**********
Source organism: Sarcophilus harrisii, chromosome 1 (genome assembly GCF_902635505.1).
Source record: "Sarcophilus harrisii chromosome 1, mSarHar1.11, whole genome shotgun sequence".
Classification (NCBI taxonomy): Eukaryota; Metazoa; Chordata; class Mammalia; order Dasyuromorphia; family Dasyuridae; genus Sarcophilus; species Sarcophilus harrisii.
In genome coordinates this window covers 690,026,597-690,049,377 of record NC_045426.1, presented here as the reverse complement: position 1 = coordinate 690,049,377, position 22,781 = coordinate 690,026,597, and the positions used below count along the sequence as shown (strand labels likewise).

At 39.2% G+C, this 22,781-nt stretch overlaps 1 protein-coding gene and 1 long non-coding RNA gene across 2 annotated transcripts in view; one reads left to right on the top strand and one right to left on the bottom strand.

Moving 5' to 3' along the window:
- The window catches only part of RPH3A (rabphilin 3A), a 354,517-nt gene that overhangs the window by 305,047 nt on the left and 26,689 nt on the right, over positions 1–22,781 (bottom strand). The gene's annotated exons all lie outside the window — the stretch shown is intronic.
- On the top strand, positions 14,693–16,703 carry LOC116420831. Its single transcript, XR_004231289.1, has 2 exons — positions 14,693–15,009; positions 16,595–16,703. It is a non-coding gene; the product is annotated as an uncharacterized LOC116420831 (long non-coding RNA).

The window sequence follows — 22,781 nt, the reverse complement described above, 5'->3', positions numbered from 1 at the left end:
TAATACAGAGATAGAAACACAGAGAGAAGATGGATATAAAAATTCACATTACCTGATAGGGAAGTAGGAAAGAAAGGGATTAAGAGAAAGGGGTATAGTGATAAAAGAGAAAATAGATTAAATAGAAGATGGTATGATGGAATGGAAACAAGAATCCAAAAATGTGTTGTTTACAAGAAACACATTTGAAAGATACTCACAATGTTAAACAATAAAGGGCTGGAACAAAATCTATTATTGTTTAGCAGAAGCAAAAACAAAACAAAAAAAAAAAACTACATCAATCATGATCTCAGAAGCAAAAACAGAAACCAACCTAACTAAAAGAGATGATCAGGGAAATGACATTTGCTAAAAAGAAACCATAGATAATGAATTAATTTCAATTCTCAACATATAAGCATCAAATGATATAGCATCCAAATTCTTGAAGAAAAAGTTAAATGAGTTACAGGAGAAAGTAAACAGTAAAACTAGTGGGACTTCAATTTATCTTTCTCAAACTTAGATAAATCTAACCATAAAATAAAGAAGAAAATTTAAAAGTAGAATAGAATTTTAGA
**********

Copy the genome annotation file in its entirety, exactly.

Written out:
Source organism: Sarcophilus harrisii, chromosome 1 (genome assembly GCF_902635505.1).
Source record: "Sarcophilus harrisii chromosome 1, mSarHar1.11, whole genome shotgun sequence".
Classification (NCBI taxonomy): Eukaryota; Metazoa; Chordata; class Mammalia; order Dasyuromorphia; family Dasyuridae; genus Sarcophilus; species Sarcophilus harrisii.
In genome coordinates this window covers 690,026,597-690,049,377 of record NC_045426.1, presented here as the reverse complement: position 1 = coordinate 690,049,377, position 22,781 = coordinate 690,026,597, and the positions used below count along the sequence as shown (strand labels likewise).

At 39.2% G+C, this 22,781-nt stretch overlaps 1 protein-coding gene and 1 long non-coding RNA gene across 2 annotated transcripts in view; one reads left to right on the top strand and one right to left on the bottom strand.

Moving 5' to 3' along the window:
- The window catches only part of RPH3A (rabphilin 3A), a 354,517-nt gene that overhangs the window by 305,047 nt on the left and 26,689 nt on the right, over positions 1–22,781 (bottom strand). The gene's annotated exons all lie outside the window — the stretch shown is intronic.
- On the top strand, positions 14,693–16,703 carry LOC116420831. Its single transcript, XR_004231289.1, has 2 exons — positions 14,693–15,009; positions 16,595–16,703. It is a non-coding gene; the product is annotated as an uncharacterized LOC116420831 (long non-coding RNA).

The window sequence follows — 22,781 nt, the reverse complement described above, 5'->3', positions numbered from 1 at the left end:
TAATACAGAGATAGAAACACAGAGAGAAGATGGATATAAAAATTCACATTACCTGATAGGGAAGTAGGAAAGAAAGGGATTAAGAGAAAGGGGTATAGTGATAAAAGAGAAAATAGATTAAATAGAAGATGGTATGATGGAATGGAAACAAGAATCCAAAAATGTGTTGTTTACAAGAAACACATTTGAAAGATACTCACAATGTTAAACAATAAAGGGCTGGAACAAAATCTATTATTGTTTAGCAGAAGCAAAAACAAAACAAAAAAAAAAAACTACATCAATCATGATCTCAGAAGCAAAAACAGAAACCAACCTAACTAAAAGAGATGATCAGGGAAATGACATTTGCTAAAAAGAAACCATAGATAATGAATTAATTTCAATTCTCAACATATAAGCATCAAATGATATAGCATCCAAATTCTTGAAGAAAAAGTTAAATGAGTTACAGGAGAAAGTAAACAGTAAAACTAGTGGGACTTCAATTTATCTTTCTCAAACTTAGATAAATCTAACCATAAAATAAAGAAGAAAATTTAAAAGTAGAATAGAATTTTAGA